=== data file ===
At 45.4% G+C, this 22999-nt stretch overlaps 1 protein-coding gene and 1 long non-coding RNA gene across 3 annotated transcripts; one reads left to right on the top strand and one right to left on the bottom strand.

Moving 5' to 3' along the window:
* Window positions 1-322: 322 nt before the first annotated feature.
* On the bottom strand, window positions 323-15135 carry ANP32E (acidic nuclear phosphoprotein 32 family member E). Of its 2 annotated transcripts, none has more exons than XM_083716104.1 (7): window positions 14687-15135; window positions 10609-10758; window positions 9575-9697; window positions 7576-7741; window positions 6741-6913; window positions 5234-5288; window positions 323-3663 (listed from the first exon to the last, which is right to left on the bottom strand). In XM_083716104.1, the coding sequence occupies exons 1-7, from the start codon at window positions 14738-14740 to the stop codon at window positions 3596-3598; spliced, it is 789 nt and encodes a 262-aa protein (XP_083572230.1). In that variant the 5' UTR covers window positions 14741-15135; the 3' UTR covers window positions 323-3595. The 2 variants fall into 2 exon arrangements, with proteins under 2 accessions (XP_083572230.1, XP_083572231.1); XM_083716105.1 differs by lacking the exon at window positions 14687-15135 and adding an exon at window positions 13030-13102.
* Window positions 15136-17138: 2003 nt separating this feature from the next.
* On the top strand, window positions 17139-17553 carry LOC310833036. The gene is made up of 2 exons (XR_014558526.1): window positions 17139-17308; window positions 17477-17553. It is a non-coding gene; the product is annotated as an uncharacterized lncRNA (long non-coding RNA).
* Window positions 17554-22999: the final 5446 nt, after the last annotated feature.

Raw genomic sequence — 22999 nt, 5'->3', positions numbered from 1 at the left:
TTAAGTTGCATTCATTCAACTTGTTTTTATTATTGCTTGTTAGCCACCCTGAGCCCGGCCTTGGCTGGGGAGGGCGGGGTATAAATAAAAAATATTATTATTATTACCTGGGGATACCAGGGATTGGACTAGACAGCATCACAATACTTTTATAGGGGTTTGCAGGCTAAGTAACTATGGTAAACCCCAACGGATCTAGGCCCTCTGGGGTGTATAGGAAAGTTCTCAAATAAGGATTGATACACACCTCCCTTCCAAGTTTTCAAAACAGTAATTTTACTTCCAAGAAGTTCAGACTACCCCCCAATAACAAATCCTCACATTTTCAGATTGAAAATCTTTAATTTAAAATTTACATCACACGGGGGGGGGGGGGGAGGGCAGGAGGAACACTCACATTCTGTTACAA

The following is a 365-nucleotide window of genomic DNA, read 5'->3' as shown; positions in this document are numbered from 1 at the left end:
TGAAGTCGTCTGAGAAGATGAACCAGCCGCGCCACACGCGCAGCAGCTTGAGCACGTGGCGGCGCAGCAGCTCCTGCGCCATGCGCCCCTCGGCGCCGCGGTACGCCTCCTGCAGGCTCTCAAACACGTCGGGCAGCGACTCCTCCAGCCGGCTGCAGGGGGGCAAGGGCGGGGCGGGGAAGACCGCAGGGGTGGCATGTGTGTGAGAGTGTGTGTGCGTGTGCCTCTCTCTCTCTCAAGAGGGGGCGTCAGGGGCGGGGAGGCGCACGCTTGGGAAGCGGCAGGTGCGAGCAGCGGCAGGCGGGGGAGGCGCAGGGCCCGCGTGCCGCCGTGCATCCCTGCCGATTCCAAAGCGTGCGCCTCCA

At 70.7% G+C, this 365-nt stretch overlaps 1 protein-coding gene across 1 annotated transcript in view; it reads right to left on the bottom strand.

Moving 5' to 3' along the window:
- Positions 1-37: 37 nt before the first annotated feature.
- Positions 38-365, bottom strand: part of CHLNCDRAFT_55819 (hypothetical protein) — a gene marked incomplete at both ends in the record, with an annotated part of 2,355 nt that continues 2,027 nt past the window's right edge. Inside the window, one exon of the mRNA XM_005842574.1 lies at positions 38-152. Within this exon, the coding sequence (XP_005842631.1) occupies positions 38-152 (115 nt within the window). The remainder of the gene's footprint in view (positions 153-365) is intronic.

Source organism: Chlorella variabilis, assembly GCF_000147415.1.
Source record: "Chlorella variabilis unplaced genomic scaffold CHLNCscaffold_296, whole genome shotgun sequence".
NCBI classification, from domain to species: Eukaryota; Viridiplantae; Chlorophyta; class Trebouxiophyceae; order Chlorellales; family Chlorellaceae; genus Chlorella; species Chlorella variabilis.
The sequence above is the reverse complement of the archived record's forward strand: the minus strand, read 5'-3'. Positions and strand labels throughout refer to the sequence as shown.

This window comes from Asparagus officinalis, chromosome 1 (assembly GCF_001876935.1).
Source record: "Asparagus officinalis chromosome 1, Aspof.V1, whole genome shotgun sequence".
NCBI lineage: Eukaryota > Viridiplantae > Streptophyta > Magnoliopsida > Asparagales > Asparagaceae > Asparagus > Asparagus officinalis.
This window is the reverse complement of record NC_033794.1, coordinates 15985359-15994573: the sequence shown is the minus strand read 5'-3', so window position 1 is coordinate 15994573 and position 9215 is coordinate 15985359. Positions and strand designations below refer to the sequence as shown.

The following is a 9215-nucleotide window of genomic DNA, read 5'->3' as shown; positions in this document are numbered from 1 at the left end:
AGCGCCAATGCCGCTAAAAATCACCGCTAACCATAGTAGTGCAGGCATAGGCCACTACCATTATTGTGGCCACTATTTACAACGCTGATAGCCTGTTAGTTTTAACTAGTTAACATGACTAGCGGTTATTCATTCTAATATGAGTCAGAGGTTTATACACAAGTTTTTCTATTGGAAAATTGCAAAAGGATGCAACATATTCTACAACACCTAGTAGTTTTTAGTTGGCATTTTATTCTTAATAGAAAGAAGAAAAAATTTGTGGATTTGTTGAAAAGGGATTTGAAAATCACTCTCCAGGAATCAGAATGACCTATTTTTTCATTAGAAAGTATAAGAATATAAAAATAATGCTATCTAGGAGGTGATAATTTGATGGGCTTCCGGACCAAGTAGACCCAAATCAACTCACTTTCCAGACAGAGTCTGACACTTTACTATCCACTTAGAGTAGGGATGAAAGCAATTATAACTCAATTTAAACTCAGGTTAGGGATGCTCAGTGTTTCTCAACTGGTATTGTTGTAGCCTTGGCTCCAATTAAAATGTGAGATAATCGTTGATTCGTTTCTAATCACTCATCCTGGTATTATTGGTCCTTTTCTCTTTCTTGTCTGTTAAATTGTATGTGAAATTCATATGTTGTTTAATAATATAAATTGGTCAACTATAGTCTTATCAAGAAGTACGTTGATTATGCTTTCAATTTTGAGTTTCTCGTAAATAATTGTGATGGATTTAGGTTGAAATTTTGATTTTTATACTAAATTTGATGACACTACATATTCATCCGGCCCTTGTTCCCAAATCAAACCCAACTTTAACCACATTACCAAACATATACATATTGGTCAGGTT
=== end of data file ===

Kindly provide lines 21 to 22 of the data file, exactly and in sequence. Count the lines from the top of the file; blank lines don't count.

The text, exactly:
Source record: "Asparagus officinalis chromosome 1, Aspof.V1, whole genome shotgun sequence".
NCBI lineage: Eukaryota > Viridiplantae > Streptophyta > Magnoliopsida > Asparagales > Asparagaceae > Asparagus > Asparagus officinalis.